Matt Smith, on the other hand, does most of the histrionic acting here as Morbius' former friend now mortal enemy, and the former DR. WHO actor has a field day playing up to Milo's newfound theatrical delusions of grandeur.  I really wanted, however, for many of the supporting characters to be as interesting as these two, and that's where MORBIUS really falters.  The sensational Jared Harris is criminally underused in an underwritten surrogate father figure to both Morbius and Milo, as is the lovely Adria Arjona playing Dr. Bancroft, who becomes an obligatory work colleague/love interest to Morbius.  Then there's a couple of cops (a sleep walking Tyrese Gibson and a somewhat miscast Al Madrigal) that spend most of the film engaging in DOA cynical detective banter that are also hopelessly inept at their respective jobs (Gibson in particular can play memorably quirky sidekicks - see THE FAST AND THE FURIOUS series - but here he seems hopelessly disinterested in being in this film altogether).  The frequently moronic scripting does these characters no favors either:  For being a hyper intelligent man of science, Morbius is guilty of being stupid enough to return to his lab after a series of brutal murders that he perpetrated (probably the last place he should be with cops hot on his trail) or, in another howl inducing moment, he decides to go to a local coffee shop with Bancroft to plot their next move despite Morbius' mug being plastered all over the front page of The Daily Bugle (remember, this is a Spider-Man adjacent world) with the headline "Wanted For Murder."  Morbius is lethally good at sucking blood, but he truly sucks at keeping a low profile. 

Speaking of sucking the life out of something, there are two other mistakes that hurt MORBIUS: (a) It's soft-pedaled PG-13 approach, which makes no sense for a film about and the horrors of a vampire monster and (b) the heavy preponderance of CG overkill gives too much of this film an aggressively artificial look and feel.  BLADE, to its credit all those years ago, embraced the extremes of its R-rating, but MORBIUS - excuse the pun - has been ruthlessly de-fanged and lacks a terrifyingly gory edge altogether.  There are moments when you can sense that Espinosa is aiming for gnarly carnage and mayhem, but so much of the blood letting via neck bites and slashes is curiously either weirdly bloodless or the violence is shown off screen (this, of course, really shows in the film's clunky and sometimes incoherent editing, which was obviously done to secure a more family friendly rating).  The film's middling to simply mediocre VFX don't help at all either, with too much of Morbius' transformations and later battles with Milo being rendered in not-ready-for-prime-time and mostly shoddy CGI (it's pretty astounding how little a film like this uses good old fashioned makeup to transform Leto's pretty boy facade into this creature of the night).  When Morbius and Milo do engage in their preordained climatic showdown it's handled so murkily, so chaotically, and without much symmetry or flow that it often becomes impossible to decipher what's happening in the sequence.  That, and MORBIUS adheres to the same formula of the first VENOM film of having hero and villain developing the same extraordinary powers and becoming ghoulish monsters fighting it out in a finale that's more hard on the eyes and senses than truly exhilarating.  Too many of these films are on pure autopilot in their final act.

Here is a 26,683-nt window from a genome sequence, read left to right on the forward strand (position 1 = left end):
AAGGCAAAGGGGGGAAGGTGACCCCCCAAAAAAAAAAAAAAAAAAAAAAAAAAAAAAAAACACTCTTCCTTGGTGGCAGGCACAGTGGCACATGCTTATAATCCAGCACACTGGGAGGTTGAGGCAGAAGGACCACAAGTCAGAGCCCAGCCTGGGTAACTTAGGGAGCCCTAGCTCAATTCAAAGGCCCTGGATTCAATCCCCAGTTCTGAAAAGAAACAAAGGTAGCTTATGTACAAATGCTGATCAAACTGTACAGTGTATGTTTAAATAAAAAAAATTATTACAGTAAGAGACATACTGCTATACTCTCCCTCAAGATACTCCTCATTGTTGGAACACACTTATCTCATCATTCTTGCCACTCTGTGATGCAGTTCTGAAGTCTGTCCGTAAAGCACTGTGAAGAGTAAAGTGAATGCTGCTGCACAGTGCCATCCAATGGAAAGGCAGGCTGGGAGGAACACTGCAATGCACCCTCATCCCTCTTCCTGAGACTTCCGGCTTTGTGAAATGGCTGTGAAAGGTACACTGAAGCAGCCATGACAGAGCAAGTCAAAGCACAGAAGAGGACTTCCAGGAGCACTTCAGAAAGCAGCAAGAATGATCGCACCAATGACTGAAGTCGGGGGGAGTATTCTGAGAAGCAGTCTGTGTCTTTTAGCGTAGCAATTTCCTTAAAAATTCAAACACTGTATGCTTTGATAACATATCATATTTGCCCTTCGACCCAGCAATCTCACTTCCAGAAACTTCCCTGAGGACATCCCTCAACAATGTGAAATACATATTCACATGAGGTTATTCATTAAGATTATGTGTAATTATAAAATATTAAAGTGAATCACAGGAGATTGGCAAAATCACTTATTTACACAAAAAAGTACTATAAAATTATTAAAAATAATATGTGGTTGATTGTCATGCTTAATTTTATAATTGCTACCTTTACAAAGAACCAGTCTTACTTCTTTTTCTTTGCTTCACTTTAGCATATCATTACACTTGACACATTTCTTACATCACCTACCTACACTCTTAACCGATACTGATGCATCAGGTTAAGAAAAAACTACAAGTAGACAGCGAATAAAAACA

Of course, because MORBIUS is meant to be a bridging vehicle between the Disney controlled MCU and Sony helmed Spidey cinematic universes.  There's a tacked on and routine mid-end credits sequence that - without going into spoilers - attempts to ride in on the coattails of the multiverse narrative of SPIDER-MAN: NO WAY HOME by featuring a cameo that - when you modestly pick apart the established MCU mythology that has been set up - makes no sense whatsoever.  Maybe that's my largest misgiving with MORBIUS: Instead of trying to stand proudly on its own two feet as a unique standalone entry, Sony is just attempting to suck on the exhaust fumes of the success of the last SPIDER-MAN picture, and it really shows here.  I'll say that MORBIUS, to its credit, is no where near as putrid as all of the pre-release chatter online has led you to believe.  I think the central character is well played by Leto and his world has so much untapped promise that's regrettably never fulfilled in the final product.  Plus, I found it to be significantly more engaging on a conceptual level than the last VENOM sequel, which I found to be insufferable to sit through.  But, yeah, MORBIUS is still kind of a mess, but an interesting mess that has a certain generic and vanilla plain entertainment value.  Considering the vast litany of previous vampire lore specific films (comic book themed or not), MORBIUS has momentary flashes of ingenuity, but frankly doesn't seem equal to the task of doing something new with this ageless genre.  Like too many on-brand comic book movie extravaganzas, it feels copied and pasted from a factory assembly line playbook.  

And pondering just how long it took MORBIUS to make it to cinemas (it was a victim of constant pandemic related release re-scheduling), it feels oddly incomplete and unfinished.  Still, I doubt that waiting another year would have fixed this somewhat doomed production any more.